Not quite. Fat is basically a compound (an ester) of glycerine with any of various fatty acids (carboxylic acids). Soap is the sodium salt of the fatty acid part. The glycerine moiety of fats is not even always part of in the final product. [what about glycerine soaps?]

More than that, most laundry detergents are not made from fats or plant oils at all, but are sodium salts of sulfonic acids rather than fatty acids. (Somewhat better performance, especially in water with a high calcium content (“hard water”).)

There are a few actual laundry soaps still on the market — Fels Naptha, Ivory Snow. (Ivory brand bar soap was originally created as a laundry soap.) BTW, I’ve tried Fels Naptha just for the heck of it, and it does the job, but is a bit less convenient to use, as it needs to be dissolved first.

Most bath soaps are actual soaps, as they are milder on the skin than sulfonic acid detergents or other degreasers. (Ivory soap is actually very harsh and alkaline as bath soaps go, as, again, it was originally a laundry soap.)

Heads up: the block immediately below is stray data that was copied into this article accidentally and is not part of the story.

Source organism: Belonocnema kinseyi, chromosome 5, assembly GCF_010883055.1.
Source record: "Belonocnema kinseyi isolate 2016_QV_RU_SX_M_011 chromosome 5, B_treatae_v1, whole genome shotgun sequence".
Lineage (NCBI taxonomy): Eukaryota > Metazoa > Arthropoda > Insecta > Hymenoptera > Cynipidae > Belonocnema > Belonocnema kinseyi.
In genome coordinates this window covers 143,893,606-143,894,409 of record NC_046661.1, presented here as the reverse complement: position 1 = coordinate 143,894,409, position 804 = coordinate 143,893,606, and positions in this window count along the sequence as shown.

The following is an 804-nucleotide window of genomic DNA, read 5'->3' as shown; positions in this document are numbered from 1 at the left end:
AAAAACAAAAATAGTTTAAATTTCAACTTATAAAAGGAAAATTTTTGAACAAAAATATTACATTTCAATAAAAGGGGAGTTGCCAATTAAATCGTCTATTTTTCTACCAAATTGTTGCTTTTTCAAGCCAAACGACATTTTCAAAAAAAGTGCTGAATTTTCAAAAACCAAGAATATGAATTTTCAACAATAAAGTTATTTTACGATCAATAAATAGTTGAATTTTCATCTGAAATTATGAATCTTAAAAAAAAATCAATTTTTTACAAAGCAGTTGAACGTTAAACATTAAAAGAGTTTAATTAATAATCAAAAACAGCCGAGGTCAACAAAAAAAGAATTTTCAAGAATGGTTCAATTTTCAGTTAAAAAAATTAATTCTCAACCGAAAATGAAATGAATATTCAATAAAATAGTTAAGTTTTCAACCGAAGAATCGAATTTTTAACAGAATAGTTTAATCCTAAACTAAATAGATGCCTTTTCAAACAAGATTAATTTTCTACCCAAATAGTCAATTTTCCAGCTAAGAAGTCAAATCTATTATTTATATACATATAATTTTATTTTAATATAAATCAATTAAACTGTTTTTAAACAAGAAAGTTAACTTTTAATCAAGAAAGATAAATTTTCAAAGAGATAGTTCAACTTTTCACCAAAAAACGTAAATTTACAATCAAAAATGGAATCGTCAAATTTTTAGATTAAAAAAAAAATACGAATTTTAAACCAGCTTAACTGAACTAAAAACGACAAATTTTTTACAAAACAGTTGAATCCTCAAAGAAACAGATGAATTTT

However, your basic idea, that detergent is a relatively cheap product with little to distinguish the high-end brands, is probably mostly correct.

I have noted myself also that a smaller amount than recommended, as little as 1/8 of a cup by volume, of powdered detergent does as good a job as more does, on all but very heavily soiled clothes. For stains, the detergent for the entire load, can be applied directly to the stained part (as in those 1960s Whisk (TM) ads). I’ve also found that soaking clothes (either in a bucket, or just in the washing machine with the cycle interrupted) makes them come out a little cleaner. The washing machine spends most of its time sitting idle anyway!

All good points, if not a bit technical for me.  I have a bar of Fels Naptha as a friend says it is good for spot stain removal.   Sometimes the old ways are best.